Slide the wings through the slots in the birds' bodies, fold upward and use a tiny bit of glue when putting in the tail. 


Tie strings to the back of the birds, then tie them at varying lengths and directions to the sticks.  Make sure the mobile stays balanced. 



 There you have it!  Feel free to use the bird templates for any other projects you have.  Let me know what you've used them for if possible.  Enjoy!

Thursday, November 4, 2010

Simple, No-pattern, Two-tiered Girls Skirt

This is the skirt I made to go with my daughter’s fairy Halloween costume. 

I started out with a vintage sheet I found at a thrift store.  (I actually found several of them, one of which I’m going to use to make a fabulous fifties style dress for myself)  Cut strips of fabric from the edges that had a border and hemmed the bottom edge (for a slightly cleaner finish you can wait to hem the strips until you’ve sewn the side seams).  I actually just cut them longer than I would need, with the intent of testing the width on my daughter later.   



Cut an extra strip of fabric to make the bottom tier of the skirt long enough.  Sew it to the bottom tier, turn and topstitch.  [For a variation you can gather the bottom tier and sew it to the flat extra strip to give the skirt a little extra poof]  At this point I measured on my daughter and estimated how wide would create a cute gathered skirt.  Cut both strips to length and sew the side seams. 



Put the bottom tier inside the top tier with the right side of the top facing the wrong side of the bottom tier, like so and stitch…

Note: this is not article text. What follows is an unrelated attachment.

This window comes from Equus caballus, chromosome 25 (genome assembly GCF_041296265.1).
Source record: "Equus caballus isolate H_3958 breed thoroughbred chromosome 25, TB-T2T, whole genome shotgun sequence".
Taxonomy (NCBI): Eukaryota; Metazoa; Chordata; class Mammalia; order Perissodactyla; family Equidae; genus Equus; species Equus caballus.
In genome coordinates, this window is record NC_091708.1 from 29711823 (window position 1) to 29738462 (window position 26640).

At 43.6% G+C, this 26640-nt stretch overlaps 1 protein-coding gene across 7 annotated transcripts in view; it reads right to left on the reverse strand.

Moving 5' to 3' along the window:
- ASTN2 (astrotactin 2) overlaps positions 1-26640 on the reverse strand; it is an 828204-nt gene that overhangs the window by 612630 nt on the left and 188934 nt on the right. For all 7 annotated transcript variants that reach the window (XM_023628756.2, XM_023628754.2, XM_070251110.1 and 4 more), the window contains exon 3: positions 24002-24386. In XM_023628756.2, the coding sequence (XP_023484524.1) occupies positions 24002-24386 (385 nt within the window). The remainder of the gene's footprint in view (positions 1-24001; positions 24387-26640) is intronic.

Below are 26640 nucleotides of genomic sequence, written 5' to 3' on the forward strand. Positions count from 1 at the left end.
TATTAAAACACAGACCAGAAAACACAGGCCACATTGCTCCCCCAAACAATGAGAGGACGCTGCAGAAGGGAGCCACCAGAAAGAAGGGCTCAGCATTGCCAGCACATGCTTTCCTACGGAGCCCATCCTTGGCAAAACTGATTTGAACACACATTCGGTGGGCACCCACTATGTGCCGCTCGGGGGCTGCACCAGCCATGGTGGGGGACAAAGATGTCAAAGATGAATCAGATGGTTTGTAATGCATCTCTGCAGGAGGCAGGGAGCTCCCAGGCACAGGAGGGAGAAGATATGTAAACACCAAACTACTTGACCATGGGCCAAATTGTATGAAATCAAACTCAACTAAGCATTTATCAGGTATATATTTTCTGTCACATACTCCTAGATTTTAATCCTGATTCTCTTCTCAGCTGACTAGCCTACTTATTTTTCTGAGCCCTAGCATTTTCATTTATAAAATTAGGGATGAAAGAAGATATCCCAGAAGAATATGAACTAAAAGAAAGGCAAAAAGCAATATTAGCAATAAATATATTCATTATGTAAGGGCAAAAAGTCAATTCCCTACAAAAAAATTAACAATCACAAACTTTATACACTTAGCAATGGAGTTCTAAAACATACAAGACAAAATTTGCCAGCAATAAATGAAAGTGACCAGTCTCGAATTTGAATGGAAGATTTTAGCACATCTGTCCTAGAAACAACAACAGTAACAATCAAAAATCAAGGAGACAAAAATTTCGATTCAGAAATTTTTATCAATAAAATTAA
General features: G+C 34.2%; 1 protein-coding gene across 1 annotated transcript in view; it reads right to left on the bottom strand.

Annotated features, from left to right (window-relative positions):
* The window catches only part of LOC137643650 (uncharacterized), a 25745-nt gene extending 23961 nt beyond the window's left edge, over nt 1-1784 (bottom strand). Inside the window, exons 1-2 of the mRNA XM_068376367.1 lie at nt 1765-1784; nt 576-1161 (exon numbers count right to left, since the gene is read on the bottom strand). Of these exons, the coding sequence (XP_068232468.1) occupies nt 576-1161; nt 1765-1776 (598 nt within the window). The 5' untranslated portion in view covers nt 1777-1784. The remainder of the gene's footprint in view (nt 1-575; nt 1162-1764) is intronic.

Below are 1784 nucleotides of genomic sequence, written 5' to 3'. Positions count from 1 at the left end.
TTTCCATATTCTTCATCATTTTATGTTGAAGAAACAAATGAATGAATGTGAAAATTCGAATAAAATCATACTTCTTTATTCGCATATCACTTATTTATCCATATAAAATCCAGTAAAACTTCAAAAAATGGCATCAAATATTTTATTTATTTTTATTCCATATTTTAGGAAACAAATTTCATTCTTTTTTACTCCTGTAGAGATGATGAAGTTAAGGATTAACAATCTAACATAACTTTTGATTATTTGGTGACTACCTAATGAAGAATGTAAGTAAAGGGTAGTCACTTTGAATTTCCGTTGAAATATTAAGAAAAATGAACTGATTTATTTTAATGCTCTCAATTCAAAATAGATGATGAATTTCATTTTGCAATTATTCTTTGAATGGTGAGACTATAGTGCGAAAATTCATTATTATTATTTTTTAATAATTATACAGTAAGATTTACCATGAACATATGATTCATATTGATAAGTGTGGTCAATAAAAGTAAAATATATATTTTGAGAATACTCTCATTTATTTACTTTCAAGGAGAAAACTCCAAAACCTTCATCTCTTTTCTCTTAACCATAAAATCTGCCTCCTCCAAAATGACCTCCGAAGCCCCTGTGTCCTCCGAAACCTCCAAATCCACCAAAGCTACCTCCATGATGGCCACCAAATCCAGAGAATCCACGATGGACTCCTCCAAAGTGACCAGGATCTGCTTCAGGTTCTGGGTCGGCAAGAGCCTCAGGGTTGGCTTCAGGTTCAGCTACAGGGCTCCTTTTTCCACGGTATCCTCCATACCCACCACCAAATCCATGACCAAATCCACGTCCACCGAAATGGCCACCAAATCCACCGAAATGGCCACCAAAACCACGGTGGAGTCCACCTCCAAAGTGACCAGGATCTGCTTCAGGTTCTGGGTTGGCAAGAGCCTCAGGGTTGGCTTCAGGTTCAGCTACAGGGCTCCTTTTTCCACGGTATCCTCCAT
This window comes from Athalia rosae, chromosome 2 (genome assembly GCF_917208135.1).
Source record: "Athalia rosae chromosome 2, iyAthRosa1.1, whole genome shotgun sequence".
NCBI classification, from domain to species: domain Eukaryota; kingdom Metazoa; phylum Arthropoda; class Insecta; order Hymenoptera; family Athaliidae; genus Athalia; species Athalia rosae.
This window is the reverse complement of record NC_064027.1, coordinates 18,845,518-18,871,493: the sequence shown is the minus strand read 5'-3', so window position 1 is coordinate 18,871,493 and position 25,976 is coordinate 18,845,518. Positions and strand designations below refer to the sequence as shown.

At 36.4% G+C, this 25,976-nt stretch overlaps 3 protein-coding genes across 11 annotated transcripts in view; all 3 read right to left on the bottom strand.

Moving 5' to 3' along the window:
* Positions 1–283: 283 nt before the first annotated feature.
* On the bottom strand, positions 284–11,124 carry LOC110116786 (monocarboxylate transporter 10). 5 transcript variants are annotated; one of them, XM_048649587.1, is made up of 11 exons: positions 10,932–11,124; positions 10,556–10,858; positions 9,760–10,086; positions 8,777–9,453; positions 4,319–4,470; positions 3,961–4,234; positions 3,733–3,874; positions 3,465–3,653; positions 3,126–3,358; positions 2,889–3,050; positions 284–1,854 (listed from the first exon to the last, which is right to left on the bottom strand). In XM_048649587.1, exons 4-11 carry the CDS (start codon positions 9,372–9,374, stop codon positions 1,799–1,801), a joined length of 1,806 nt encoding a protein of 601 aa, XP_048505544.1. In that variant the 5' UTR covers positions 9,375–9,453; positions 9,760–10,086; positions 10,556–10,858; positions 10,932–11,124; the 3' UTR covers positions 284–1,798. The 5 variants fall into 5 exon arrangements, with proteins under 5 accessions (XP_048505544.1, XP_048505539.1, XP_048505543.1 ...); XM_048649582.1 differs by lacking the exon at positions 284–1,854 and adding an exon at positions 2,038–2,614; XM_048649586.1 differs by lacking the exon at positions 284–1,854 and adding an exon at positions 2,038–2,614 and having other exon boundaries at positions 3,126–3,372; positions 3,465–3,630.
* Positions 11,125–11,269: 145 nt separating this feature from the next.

Pull the bottom tier through and press (iron).  [Sorry I changed the angle of the skirt in the photos]


Flip the top tier over  and press again. 


Stitch a seam about 1/8” wider than your elastic away from the top edge of the skirt, but leave a gap so you can insert the elastic.  



My highly technical, complicated and difficult (note: sarcasm) way of inserting elastic…


Insert the safety-pin into the gap, push it through the channel, bunching up the fabric.  Hold the safety-pin and smooth the fabric out over the elastic.  Repeat until near the end of the elastic. 



When you get close to the end, pin the elastic to the fabric so you don’t end up pulling it into the channel and have to pull it all the way through just to start over again!


Continue to push the safety-pin through the channel until it comes out the other end.  Pull it through enough to keep the fabric out of the way while you sew the elastic together.  Make sure the elastic is not twisted, lay one side flat on top of the other side and stitch. 



Pull the elastic so it completely goes inside the channel, even out the fullness and stitch the channel closed. 


Voila, skirt complete!  (I cut off a bit of the bottom level because it was too long.)